A diminutive yet agitated volcano located near the city of Manila in the Philippines emitted higher levels of sulfur dioxide and volcanic haze on Friday, leading officials to shut down schools in five cities and numerous towns and advising individuals to remain indoors.
The institute responsible for monitoring volcanoes and earthquakes in the state reported the presence of rising hot volcanic fluids in the crater lake of Taal volcano, which led to the release of volcanic gases.
The warning stayed at a level 1 out of 5, indicating a small uptick in volcanic tremors and gas or steam emissions.
Situated in a beautiful lake within Batangas province, close to Manila, Taal is one of the 24 active volcanoes in the Philippines, measuring 311 meters (1,020 feet).
In January 2020, the volcano erupted, releasing a tall column of ash and steam reaching up to 15 km (9.32 miles) in height. This resulted in the evacuation of over 100,000 individuals and numerous flight cancellations due to the heavy ash fall reaching as far as Manila.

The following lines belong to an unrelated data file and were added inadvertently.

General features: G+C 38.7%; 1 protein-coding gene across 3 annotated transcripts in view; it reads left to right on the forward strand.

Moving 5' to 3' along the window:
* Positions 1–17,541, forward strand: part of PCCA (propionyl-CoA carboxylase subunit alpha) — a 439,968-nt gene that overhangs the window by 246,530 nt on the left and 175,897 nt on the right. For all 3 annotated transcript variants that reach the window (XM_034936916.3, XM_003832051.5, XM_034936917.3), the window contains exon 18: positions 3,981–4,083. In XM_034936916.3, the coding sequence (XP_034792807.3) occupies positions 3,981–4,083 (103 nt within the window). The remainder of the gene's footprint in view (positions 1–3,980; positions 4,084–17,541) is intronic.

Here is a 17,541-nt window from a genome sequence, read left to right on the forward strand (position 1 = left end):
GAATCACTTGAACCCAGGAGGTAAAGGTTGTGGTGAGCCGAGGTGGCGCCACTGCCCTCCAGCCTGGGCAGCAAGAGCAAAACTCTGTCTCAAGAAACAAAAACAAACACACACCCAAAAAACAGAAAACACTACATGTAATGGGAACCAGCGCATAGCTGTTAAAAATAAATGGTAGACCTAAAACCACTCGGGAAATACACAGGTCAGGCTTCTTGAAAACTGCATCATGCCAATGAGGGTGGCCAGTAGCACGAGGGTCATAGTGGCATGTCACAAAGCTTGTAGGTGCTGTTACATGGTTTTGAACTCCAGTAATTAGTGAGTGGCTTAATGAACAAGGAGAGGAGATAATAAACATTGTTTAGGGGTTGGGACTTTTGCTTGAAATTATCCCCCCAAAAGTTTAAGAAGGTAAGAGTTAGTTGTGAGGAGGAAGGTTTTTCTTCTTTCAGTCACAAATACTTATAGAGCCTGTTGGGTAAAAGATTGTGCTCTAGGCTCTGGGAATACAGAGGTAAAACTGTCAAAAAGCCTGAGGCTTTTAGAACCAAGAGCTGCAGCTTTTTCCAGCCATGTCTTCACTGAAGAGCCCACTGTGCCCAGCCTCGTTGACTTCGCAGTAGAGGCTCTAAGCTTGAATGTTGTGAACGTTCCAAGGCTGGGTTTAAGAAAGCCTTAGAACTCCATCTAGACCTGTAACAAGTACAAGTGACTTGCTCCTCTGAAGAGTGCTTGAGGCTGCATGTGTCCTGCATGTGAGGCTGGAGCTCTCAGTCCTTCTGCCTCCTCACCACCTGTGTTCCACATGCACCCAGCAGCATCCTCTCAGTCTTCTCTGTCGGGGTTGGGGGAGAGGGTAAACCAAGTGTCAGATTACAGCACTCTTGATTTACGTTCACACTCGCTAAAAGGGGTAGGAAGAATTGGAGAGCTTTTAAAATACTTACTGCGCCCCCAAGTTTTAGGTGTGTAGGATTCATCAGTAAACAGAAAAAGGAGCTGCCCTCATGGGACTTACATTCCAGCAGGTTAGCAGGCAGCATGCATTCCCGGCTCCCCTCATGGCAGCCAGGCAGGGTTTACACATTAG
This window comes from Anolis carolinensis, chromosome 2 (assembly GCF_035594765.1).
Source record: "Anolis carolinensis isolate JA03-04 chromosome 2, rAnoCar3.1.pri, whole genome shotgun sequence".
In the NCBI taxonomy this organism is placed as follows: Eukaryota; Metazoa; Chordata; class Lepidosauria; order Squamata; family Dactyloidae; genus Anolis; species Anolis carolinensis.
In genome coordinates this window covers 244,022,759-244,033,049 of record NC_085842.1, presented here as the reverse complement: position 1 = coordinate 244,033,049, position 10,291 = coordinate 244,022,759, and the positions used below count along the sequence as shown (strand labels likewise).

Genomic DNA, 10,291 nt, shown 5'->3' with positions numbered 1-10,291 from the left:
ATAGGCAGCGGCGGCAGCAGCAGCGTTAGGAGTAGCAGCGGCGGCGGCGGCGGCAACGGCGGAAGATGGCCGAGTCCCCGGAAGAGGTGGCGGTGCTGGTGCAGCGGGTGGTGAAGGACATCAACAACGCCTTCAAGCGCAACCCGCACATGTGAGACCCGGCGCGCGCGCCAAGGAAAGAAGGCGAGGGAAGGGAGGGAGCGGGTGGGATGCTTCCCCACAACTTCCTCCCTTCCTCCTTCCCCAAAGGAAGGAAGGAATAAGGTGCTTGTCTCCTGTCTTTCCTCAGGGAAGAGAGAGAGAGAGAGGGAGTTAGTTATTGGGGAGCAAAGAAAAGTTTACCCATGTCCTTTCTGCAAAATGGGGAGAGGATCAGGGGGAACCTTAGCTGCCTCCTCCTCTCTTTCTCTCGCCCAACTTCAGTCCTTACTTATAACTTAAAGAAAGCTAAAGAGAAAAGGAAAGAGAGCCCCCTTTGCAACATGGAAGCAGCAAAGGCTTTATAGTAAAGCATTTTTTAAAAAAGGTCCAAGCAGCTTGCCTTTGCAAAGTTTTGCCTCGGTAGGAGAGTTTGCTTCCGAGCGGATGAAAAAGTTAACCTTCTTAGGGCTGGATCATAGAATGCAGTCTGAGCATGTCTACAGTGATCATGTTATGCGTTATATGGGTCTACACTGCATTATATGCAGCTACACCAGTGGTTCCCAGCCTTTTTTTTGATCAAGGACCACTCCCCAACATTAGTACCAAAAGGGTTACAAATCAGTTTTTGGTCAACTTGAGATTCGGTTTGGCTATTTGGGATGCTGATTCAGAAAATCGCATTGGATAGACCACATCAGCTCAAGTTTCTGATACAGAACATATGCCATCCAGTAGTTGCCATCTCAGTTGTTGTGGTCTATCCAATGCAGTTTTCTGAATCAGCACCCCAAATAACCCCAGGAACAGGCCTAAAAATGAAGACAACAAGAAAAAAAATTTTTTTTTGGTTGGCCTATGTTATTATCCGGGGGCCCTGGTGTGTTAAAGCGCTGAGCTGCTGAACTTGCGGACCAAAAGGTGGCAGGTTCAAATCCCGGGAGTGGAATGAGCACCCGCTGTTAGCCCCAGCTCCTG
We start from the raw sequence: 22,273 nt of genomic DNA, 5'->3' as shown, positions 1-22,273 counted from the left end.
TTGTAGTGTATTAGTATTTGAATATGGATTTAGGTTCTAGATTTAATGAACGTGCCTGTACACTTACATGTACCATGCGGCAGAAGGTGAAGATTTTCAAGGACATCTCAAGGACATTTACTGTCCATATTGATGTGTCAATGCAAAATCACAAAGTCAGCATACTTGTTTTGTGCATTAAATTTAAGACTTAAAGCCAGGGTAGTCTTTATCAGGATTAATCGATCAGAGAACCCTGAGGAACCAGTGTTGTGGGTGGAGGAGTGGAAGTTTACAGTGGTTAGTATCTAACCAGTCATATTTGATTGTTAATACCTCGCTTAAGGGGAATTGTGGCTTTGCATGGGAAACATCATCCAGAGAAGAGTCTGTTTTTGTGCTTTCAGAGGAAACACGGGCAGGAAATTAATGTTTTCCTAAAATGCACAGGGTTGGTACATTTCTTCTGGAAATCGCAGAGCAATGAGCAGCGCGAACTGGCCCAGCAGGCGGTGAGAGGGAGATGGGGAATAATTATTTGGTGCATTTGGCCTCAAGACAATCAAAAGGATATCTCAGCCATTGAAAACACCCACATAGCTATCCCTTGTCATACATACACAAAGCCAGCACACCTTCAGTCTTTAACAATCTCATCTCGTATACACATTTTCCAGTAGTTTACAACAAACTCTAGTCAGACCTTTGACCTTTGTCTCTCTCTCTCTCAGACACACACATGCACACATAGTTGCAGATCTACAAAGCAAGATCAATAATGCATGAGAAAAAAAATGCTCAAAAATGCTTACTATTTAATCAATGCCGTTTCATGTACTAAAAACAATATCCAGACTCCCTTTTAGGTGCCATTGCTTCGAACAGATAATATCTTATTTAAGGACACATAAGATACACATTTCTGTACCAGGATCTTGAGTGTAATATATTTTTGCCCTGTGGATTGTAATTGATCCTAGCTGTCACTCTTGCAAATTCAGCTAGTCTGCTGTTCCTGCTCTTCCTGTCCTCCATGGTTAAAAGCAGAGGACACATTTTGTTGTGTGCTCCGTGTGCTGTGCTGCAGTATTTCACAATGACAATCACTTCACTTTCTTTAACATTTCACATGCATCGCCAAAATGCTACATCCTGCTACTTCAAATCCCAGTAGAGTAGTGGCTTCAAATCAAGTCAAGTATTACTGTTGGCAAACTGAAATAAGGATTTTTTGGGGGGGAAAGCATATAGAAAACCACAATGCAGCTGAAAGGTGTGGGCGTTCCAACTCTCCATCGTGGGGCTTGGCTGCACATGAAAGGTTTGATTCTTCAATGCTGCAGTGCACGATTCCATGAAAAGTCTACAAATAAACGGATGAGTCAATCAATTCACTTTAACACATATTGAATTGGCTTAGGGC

According to Randy Dela Paz, head of operations at the civil defence’s southern Manila office, there are cases of respiratory illnesses reported in Batangas province caused by inhaling volcanic smog. This statement was made during an interview with DWPM radio.
Volcanic smog, also known as vog, is composed of tiny drops containing sulfur-based volcanic gases that can lead to discomfort in the eyes, throat, and respiratory system.
Classes on Friday were cancelled in multiple towns and cities in Cavite, Laguna, and Batangas provinces, as well as in five cities in the nearby capital region, due to the proximity of Taal volcano.
On Friday, the aviation authority warned pilots to steer clear of the volcano’s peak due to potential dangers from flying debris and ash caused by sudden eruptions.
The country of the Philippines is located in the Pacific region known as the “Ring of Fire,” which experiences frequent volcanic eruptions and earthquakes.